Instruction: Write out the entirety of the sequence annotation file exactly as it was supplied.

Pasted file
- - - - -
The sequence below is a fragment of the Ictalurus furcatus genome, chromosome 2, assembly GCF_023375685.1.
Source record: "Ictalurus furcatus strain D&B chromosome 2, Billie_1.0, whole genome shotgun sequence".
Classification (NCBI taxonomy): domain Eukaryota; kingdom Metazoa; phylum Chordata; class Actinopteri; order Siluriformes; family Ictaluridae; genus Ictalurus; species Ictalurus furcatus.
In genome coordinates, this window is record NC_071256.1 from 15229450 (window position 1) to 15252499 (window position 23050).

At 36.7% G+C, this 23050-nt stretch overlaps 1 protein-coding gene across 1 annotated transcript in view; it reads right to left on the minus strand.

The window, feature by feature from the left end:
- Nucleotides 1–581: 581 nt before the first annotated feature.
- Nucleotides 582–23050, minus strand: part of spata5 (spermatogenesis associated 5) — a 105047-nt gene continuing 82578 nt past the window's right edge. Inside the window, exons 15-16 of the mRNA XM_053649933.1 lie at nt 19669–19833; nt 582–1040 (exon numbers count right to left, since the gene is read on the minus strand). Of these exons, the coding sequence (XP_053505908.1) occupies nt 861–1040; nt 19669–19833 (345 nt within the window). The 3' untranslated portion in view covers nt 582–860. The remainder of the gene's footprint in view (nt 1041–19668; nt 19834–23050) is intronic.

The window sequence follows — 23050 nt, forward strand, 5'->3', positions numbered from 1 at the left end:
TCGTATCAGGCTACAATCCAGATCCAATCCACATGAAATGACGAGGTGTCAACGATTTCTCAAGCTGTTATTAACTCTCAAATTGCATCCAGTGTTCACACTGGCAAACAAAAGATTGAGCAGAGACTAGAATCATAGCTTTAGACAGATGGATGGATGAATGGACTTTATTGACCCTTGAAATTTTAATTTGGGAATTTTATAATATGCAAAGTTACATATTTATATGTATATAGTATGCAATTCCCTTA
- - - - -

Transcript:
The sequence below is a fragment of the Ictalurus furcatus genome, chromosome 2, assembly GCF_023375685.1.
Source record: "Ictalurus furcatus strain D&B chromosome 2, Billie_1.0, whole genome shotgun sequence".
Classification (NCBI taxonomy): domain Eukaryota; kingdom Metazoa; phylum Chordata; class Actinopteri; order Siluriformes; family Ictaluridae; genus Ictalurus; species Ictalurus furcatus.
In genome coordinates, this window is record NC_071256.1 from 15229450 (window position 1) to 15252499 (window position 23050).

At 36.7% G+C, this 23050-nt stretch overlaps 1 protein-coding gene across 1 annotated transcript in view; it reads right to left on the minus strand.

The window, feature by feature from the left end:
- Nucleotides 1–581: 581 nt before the first annotated feature.
- Nucleotides 582–23050, minus strand: part of spata5 (spermatogenesis associated 5) — a 105047-nt gene continuing 82578 nt past the window's right edge. Inside the window, exons 15-16 of the mRNA XM_053649933.1 lie at nt 19669–19833; nt 582–1040 (exon numbers count right to left, since the gene is read on the minus strand). Of these exons, the coding sequence (XP_053505908.1) occupies nt 861–1040; nt 19669–19833 (345 nt within the window). The 3' untranslated portion in view covers nt 582–860. The remainder of the gene's footprint in view (nt 1041–19668; nt 19834–23050) is intronic.

The window sequence follows — 23050 nt, forward strand, 5'->3', positions numbered from 1 at the left end:
TCGTATCAGGCTACAATCCAGATCCAATCCACATGAAATGACGAGGTGTCAACGATTTCTCAAGCTGTTATTAACTCTCAAATTGCATCCAGTGTTCACACTGGCAAACAAAAGATTGAGCAGAGACTAGAATCATAGCTTTAGACAGATGGATGGATGAATGGACTTTATTGACCCTTGAAATTTTAATTTGGGAATTTTATAATATGCAAAGTTACATATTTATATGTATATAGTATGCAATTCCCTTA